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About bparis

  • Birthday 05/12/1985


  • Real name
    Bryan Paris
  • Your gender
  • Location
    Noord-Holland, Netherlands


  • About Yourself
    I stream five days a week on twitch at www.boomswitch.tv
  • Your profession
    Poker player/coach, twitch streamer
  • Favorite place to play
    Natural 8
  • Your hobbies
  • Favorite Cash Game and Limit
    5/5 live at Holland Casino
  • Favorite Tournament Game and Limit
    big 109

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  • All-time high

    5 (2014)

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Latest post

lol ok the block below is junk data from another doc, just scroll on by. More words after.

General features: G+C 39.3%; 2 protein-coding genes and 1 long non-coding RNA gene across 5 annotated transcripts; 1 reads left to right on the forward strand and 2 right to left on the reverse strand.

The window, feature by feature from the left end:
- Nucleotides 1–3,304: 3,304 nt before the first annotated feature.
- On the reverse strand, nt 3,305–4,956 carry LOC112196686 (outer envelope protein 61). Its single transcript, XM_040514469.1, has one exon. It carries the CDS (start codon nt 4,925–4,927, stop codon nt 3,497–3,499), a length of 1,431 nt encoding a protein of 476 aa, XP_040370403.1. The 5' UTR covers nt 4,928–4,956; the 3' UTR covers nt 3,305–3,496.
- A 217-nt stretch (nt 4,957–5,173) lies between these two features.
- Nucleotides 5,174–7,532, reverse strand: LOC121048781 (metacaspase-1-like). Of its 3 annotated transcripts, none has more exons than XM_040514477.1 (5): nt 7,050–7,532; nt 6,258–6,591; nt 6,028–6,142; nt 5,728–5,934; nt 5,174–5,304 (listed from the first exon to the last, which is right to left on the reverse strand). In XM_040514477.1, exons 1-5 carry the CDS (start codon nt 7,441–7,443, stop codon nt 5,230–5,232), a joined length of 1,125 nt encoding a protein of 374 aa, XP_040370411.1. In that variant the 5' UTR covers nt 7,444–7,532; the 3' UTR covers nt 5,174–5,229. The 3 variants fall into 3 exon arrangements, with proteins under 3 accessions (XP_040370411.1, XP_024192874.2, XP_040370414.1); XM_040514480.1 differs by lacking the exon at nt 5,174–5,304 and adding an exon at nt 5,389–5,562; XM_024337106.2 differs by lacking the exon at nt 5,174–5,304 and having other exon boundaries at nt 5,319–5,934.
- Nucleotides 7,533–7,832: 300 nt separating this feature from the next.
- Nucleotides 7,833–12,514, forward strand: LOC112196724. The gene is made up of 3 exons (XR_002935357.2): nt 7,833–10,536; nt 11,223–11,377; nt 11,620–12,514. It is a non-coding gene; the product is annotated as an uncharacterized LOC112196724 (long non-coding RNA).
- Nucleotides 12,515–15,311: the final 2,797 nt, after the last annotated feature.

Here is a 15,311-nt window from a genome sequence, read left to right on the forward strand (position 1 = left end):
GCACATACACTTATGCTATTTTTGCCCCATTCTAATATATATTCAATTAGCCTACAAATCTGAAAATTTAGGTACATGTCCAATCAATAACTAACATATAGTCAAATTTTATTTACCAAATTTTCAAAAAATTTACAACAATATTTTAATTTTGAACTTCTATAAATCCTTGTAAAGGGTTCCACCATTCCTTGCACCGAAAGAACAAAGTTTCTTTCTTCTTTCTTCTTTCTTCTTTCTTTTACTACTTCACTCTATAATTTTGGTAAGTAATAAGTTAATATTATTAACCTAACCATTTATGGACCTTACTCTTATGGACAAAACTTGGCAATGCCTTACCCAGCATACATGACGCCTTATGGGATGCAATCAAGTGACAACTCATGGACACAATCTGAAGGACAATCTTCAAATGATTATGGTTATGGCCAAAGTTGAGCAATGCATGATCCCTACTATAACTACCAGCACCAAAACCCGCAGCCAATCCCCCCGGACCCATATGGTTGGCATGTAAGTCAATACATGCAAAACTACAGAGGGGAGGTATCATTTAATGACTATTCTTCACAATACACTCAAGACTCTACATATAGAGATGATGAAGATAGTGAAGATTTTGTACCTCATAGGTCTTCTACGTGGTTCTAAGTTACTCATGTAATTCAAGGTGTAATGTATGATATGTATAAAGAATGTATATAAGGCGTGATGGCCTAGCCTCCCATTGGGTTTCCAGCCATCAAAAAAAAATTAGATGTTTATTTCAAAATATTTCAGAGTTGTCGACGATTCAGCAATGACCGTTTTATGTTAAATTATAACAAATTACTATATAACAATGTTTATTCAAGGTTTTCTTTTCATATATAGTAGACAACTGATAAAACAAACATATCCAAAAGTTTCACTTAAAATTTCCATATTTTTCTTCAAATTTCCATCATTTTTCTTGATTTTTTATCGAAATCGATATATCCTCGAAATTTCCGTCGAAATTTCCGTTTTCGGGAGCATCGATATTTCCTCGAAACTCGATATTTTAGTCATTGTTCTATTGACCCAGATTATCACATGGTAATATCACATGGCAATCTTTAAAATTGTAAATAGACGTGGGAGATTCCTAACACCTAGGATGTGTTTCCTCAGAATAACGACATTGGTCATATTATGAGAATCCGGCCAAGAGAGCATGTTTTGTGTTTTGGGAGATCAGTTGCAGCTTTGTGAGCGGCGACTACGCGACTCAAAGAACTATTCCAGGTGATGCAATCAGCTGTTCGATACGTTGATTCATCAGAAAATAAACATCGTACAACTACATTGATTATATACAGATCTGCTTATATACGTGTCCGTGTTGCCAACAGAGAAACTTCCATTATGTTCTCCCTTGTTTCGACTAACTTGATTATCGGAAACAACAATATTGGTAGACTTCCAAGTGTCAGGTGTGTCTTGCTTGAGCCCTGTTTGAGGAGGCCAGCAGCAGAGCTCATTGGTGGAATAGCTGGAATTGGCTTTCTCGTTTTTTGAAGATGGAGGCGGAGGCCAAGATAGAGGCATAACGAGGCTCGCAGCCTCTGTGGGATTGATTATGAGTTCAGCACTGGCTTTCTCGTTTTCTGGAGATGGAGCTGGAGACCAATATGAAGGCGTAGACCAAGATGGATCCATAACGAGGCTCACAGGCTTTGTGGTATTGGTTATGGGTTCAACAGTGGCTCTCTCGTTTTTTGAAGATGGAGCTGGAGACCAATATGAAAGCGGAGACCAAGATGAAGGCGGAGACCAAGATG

1. One tendency that affects many people in all walks of life, especially in games that involve some element of chance, is minimizing risk instead of maximizing equity. This may be because people don't like to fail, or because the immediate impact of a failure can affect you more than the long-term impact of maximizing your success. For those who seek to avoid failure, poker is not the game for you. A successful poker player must be willing to fail over and over and over again in the hopes of getting that one success that will pay for all of your failures. This isn't to say that you should make a bunch of stupid plays in the hope that one of them will eventually work. It IS to say that focusing on making the right decision every time, the one that will maximize your long-term equity, will be much better for you at the end of the month than trying to avoid failure. It's a difficult tendency to defeat, and it manifests itself in many places. Let's move away from poker for a bit and look at sports. Let's say you're a football coach. You coach a major football team, a team in a city that has a ruthless media willing to turn against you at the slightest provocation. You have in your hand a detailed research report proving that teams would score more points and win more games throughout the season by being more aggressive on fourth downs and onside kicks. Early in the game you wind up with a 4th-and-2 at about midfield, and your report says go for it. However, think about the practical implications. If you go for it and make it, you got a first down, one that will likely be forgotten in the aftermath of the touchdown you hopefully get at the end of the drive. If you go for it and miss, and go on to lose a close game, the media will blast you for making an unorthodox decision. It doesn't matter that if you ran the same situation 100 times, the clearly superior play is to go for it. What matters is that failing is more public and obvious than success, so football coaches choose to avoid failure to keep their jobs intact. While this type of thinking is less prevalent in baseball, it manifests itself in managers sacrifice bunting (a strategy that has repeatedly been proven to be -EV except in extreme circumstances), using their closer only in the 9th inning with a lead, and playing known mediocre veterans instead of promising rookies, all to avoid public failure and keep their job. These strategies, while they may protect you from media bashing, are ultimately self-defeating. Luckily for you, you don't have a throng of hungry media vultures circling around you and scrutinizing your every move, waiting to swoop in for the kill. You only have yourself to answer to. The key is to train yourself to always maximize equity, even if it's going to lead to some immediate and perhaps embarrassing failures. If the button pushes and you're looking at 37o on the big blind with 2.5 to 1 odds, call. I've seen far too many players fold their big blind getting excellent odds to close the action. It doesn't matter that you have to show everyone that you called with garbage like 37o. What matters is that you're easily getting 2.5 to 1 odds against his range, which is probably pretty close to any 2. Looking like a donk to the untrained eye can also have benefits. It causes others to underestimate you and maybe play worse against you. Another spot where people will commonly look to avoid failure is on the bubble. Finishing one spot out of the money is an immediate and painful experience. You just played a whole tournament and got as close as you possibly could to making money and now you have nothing to show for it. But really, who cares? It's all one long game anyway, and if taking that risk and busting increased your chances of getting first by a big enough percentage, the play was correct and will pay off in the long run. Train yourself not to worry about the bubble other than for how it affects other players. (The exception is in single-table sit and go's, where bubble play is extremely important. In multi-table sit and go's, playing for first is always the best strategy.) Remember, in a 5 table the difference between 1st and 2nd is 3.5 buyins, and the difference between bubbling and getting 7th is 1.3 buyins. In a 20 table the difference is even more striking. Don't worry about the visible failures; just remember that the long term is all that matters. While bankroll management is a topic that deserves its own entire series of articles, I will delve into it briefly here. Avoiding failure can assume greater psychological importance when you are playing above your bankroll. Sometimes, if you're under-rolled, you simply cannot afford to go for first every time and must ensure some money finishes just to keep yourself in action. The folly of this approach only became evident to me after a couple of years of playing above my bankroll. If you don't have the bankroll to play optimally, play a lower game. Others can exploit you ruthlessly if you have to play scared due to being under-rolled. It's far better to play a lower game that you're properly bankrolled for and therefore can play optimally than to play a higher game that you're under-rolled for and must constantly take that into consideration. On a similar note, even if you do have the bankroll to play a certain game, if that game "seems" very high to you then you might try to avoid failure to move up that prize ladder. Try to desensitize yourself to the money, and have yourself adequately bankrolled at all times - it helps a lot. Think of it this way. Let's say someone offers you two bets, either of which you can take as many times as you want. In the first bet, you win $30 two times out of three, and lose $30 the third time, meaning your expectation on this bet is $10 each time you take it - enough to make you quite a bit in the long term. For the second bet, you lose $30 nine times out of ten, but win $400 the tenth time, for a positive expectation of $13 for each time you take the bet. If you had a small bankroll, or were following the "football coach" risk-averse approach, you would opt for the first bet - a slow, steady accumulation of money, although not at the fastest rate. But you want to be the guy with a bankroll big enough to be slamming the second bet all day long. Even though you will fail far more often and have to deal with swings, you're making 25% more - a very significant difference over the long term. In real life, the difference won't be this clear-cut or as drastic. The point is that the higher-risk, higher-reward approach pays off, and that you want to be bankrolled to the point where you can actually afford to take this kind of approach. While this mindset can be difficult to get into since we are winning and losing actual money here, it's essential for long-term success in poker, and even in other, less obvious pursuits. Make the best decisions you can, and let the results take care of themselves. Don't worry what others think. The only one whose opinion matters is your wallet at the end of each month. Bryan "bparis" Paris is a poker instructor who has had success in high-stakes online tournaments - winning the PokerStars Nightly Hundred Grand and the Full Tilt $60k Guaranteed tournaments. Those interested in receiving poker instruction can contact "bparis" by sending an email tobparis85@gmail.com.